In this video, Marc Menninger decribes four key concepts of an IT security career. Explore CIA, which stands for confidentiality, integrity, and availability, sometimes referred to as the CIA Triangle or CIA Triad. Understand how to determine security best practices. Learn about the concept of defense in depth. And finally, Marc explains policies, standards, procedures, and guidelines.
- [Instructor] There are four key concepts you are likely to encounter in an IT security career. I'll introduce CIA, best practices, defense in depth, and policies, standards, procedures, and guidelines in this video. If you are planning a career in the industry the more you know about these concepts the better. Let's start with the concept of CIA, and no, this isn't the Central Intelligence Agency. In the IT security world CIA stands for Confidentiality, integrity, and availability, and may sometimes be referred to as the CIA triangle or CIA triad.
It isn't unusual to see job listings requiring applicants have a fundamental understanding of CIA. CIA is often considered the foundational concept of IT security, because if you're missing any one of the components, the C, I, or A, you can't have strong security. In a nutshell, confidentiality refers to keeping secret information secret, integrity means protecting information from being changed or damaged, and availability means ensuring information is available when needed.
Companies and organizations will expect you to understand and apply the CIA concept in your role supporting the security program. The next key concept is best practices. IT security job listings may say something like the candidate must know security best practices. Best practices refers to the methodologies generally recognized to achieve strong security within an organization. But if you'd like to find the definitive source for IT security best practices you're going to have a challenge, because there really isn't any.
True, you can do a web search and find plenty of sites talking about security best practices, but their interpretation of best practices may not match other sources. Everyone seems to have their own opinion about what best practices are. My advice to anyone wanting to understand security best practices is to start by studying IT security frameworks, such as ISO/IEC 270001/270002, NIST special publication 800-53, CIS critical security controls, and PCI Data Security Standard.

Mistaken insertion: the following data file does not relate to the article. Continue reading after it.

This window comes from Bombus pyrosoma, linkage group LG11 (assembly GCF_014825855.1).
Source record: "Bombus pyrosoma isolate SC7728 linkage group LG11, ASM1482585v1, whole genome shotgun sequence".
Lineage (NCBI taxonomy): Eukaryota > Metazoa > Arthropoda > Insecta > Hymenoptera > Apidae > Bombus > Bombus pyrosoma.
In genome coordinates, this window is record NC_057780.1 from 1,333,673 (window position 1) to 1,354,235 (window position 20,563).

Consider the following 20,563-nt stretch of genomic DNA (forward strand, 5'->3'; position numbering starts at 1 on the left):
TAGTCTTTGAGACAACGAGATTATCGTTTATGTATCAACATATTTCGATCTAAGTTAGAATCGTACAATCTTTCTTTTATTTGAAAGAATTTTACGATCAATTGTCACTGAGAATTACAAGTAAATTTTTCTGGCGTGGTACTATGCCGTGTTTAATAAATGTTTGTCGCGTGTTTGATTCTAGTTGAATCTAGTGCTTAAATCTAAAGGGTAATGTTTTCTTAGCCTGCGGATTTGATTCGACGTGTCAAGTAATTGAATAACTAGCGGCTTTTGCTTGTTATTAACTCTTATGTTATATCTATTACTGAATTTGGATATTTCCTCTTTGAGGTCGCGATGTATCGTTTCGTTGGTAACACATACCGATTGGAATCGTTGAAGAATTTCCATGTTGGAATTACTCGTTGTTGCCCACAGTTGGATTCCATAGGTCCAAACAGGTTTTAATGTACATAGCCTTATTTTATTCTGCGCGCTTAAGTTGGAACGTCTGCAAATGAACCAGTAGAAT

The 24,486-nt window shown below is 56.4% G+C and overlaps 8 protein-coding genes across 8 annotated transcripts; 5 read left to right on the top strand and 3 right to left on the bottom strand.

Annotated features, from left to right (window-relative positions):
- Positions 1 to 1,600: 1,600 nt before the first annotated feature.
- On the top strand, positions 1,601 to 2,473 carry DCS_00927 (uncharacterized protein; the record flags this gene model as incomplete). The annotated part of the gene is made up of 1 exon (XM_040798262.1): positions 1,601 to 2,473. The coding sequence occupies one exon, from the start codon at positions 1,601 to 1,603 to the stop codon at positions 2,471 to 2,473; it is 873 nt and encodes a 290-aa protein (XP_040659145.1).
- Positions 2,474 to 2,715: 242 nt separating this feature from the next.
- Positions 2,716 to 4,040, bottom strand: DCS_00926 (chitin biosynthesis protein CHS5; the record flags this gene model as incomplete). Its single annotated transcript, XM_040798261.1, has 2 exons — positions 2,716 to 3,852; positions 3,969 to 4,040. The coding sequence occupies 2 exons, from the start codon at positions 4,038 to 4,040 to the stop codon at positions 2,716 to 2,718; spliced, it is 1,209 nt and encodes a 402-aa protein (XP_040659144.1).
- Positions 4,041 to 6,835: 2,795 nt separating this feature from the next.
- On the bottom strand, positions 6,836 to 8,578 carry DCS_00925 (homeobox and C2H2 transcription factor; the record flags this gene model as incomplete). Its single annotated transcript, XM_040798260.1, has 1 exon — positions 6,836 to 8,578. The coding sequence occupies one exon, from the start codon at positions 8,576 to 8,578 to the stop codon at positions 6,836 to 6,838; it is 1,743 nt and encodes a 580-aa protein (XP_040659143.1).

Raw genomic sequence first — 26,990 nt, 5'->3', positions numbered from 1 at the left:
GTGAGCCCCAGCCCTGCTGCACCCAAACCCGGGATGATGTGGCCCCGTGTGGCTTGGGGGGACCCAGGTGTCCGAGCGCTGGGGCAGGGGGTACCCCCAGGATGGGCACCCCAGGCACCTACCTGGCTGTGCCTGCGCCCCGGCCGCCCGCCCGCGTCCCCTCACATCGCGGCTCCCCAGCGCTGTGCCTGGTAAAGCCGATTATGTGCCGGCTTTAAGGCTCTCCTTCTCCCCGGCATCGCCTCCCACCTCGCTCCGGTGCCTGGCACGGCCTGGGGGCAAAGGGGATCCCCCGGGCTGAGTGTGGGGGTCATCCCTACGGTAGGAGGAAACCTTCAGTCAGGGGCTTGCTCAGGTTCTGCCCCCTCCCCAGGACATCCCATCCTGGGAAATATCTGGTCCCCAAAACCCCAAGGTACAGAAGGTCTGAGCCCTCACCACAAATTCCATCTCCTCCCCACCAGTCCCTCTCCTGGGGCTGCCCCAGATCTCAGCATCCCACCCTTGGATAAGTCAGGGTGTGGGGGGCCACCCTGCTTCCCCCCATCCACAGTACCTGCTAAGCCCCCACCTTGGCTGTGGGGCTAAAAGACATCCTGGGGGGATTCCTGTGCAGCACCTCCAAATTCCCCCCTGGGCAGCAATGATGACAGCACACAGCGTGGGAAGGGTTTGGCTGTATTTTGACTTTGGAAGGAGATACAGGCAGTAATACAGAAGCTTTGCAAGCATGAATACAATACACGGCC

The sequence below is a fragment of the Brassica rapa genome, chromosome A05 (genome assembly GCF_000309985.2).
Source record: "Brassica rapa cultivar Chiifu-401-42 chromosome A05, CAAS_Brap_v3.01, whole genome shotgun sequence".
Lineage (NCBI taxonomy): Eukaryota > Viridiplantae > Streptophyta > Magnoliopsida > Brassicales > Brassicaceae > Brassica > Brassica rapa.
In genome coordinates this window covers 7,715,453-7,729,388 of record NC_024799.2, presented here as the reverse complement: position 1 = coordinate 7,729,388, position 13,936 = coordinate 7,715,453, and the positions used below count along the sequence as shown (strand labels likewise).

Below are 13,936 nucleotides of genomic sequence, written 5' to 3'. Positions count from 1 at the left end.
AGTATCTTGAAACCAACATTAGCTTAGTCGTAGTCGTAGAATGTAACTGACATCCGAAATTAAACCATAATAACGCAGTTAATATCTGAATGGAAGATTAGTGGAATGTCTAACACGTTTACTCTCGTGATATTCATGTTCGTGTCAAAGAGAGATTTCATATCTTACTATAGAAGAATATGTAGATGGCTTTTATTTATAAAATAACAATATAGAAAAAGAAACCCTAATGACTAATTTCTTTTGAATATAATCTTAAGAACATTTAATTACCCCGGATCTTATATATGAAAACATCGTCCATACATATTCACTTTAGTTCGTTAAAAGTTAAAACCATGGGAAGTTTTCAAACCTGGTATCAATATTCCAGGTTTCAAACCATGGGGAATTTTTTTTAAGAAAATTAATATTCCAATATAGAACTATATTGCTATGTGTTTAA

Links to these frameworks are available in the handout for this video. These frameworks are internationally recognized security standards that will cover what most people consider to be security best practices. After you're familiar with those you can conduct your own web research to fill in any gaps. Another key concept you'll likely encounter in your IT security career is the concept of defense in depth. Defense in depth is the classic military idea of having many lines of defense to protect from the same form of attack.
That's why castles will have moats, high walls, and archers to protect against enemy armies. Similarly, organizations want to have many ways to protect against security threats in case any one of them fail. This is also referred to as the belt and suspenders approach. So an example of defense in depth to protect against malware would be anti-malware controls on firewalls and mail servers, network monitors to detect malware traffic signatures, and anti-malware software on all servers and work stations.
And the final IT security key concept is policies, standards, procedures, and guidelines. Many IT security jobs will require you to support, enforce, develop, or implement security policies, standards, guidelines, and even procedures. They may sound similar, but they're really quite different. Policies are general statements from management about security rules that need to be followed, standards are specific mandatory security controls, procedures are step-by-step instructions for implementing the standards and policies, and guidelines are recommended actions to follow.
The more you work with security policies, standards, and guidelines the more clearly you'll recognize the differences between them. You'll certainly run across other security concepts in your career, but in this video I've covered four of the most common that you'll be expected to know and may be asked about.
- IT security key concepts
- The job marketplace
- IT security success traits
- Career specializations
- IT security certifications
- Getting experience
- Marketing yourself